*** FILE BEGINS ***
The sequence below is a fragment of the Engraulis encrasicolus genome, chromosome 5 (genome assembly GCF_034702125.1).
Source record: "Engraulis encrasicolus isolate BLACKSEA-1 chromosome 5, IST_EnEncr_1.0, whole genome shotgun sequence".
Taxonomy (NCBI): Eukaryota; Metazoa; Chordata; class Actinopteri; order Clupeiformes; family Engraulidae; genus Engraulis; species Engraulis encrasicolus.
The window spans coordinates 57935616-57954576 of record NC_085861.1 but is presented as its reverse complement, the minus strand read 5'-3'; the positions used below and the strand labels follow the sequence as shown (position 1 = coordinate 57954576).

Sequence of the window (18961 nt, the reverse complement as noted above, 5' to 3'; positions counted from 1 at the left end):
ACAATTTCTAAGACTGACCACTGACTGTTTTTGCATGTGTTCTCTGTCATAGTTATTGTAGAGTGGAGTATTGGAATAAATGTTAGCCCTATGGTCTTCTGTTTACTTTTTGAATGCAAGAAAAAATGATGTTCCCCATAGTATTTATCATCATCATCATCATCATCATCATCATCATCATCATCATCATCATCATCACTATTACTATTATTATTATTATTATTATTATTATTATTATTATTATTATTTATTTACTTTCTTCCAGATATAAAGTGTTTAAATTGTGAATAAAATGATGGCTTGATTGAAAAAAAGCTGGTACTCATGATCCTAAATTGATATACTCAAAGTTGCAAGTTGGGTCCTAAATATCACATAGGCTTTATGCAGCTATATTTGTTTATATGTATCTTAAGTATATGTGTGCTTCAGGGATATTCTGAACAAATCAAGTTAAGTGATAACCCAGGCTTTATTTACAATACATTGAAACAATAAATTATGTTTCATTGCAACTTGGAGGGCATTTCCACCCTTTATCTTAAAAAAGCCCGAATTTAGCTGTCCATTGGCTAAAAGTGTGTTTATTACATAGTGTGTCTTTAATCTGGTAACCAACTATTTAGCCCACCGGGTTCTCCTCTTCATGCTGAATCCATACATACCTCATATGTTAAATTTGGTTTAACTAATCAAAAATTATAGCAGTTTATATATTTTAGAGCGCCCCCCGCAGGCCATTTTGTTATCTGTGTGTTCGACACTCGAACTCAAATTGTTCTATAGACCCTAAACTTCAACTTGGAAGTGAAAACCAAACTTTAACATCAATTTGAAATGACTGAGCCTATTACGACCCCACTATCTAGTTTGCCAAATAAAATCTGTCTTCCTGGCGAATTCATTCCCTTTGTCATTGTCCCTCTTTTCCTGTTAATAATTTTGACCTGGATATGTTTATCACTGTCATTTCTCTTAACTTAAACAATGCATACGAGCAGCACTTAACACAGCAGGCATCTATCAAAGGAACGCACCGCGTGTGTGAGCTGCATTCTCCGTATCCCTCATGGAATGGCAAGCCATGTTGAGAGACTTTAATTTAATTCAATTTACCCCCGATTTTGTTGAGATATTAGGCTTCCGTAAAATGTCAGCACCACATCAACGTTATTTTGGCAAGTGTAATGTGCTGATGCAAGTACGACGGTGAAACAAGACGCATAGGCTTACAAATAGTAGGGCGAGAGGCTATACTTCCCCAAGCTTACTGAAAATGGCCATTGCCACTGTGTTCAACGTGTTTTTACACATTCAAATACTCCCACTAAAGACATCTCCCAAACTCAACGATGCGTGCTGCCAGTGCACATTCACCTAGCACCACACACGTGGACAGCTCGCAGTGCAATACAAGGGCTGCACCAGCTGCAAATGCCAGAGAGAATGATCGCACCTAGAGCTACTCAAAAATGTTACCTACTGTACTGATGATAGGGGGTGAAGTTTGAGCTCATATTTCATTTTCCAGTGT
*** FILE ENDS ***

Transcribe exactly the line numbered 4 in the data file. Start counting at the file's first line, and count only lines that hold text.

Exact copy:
The window spans coordinates 57935616-57954576 of record NC_085861.1 but is presented as its reverse complement, the minus strand read 5'-3'; the positions used below and the strand labels follow the sequence as shown (position 1 = coordinate 57954576).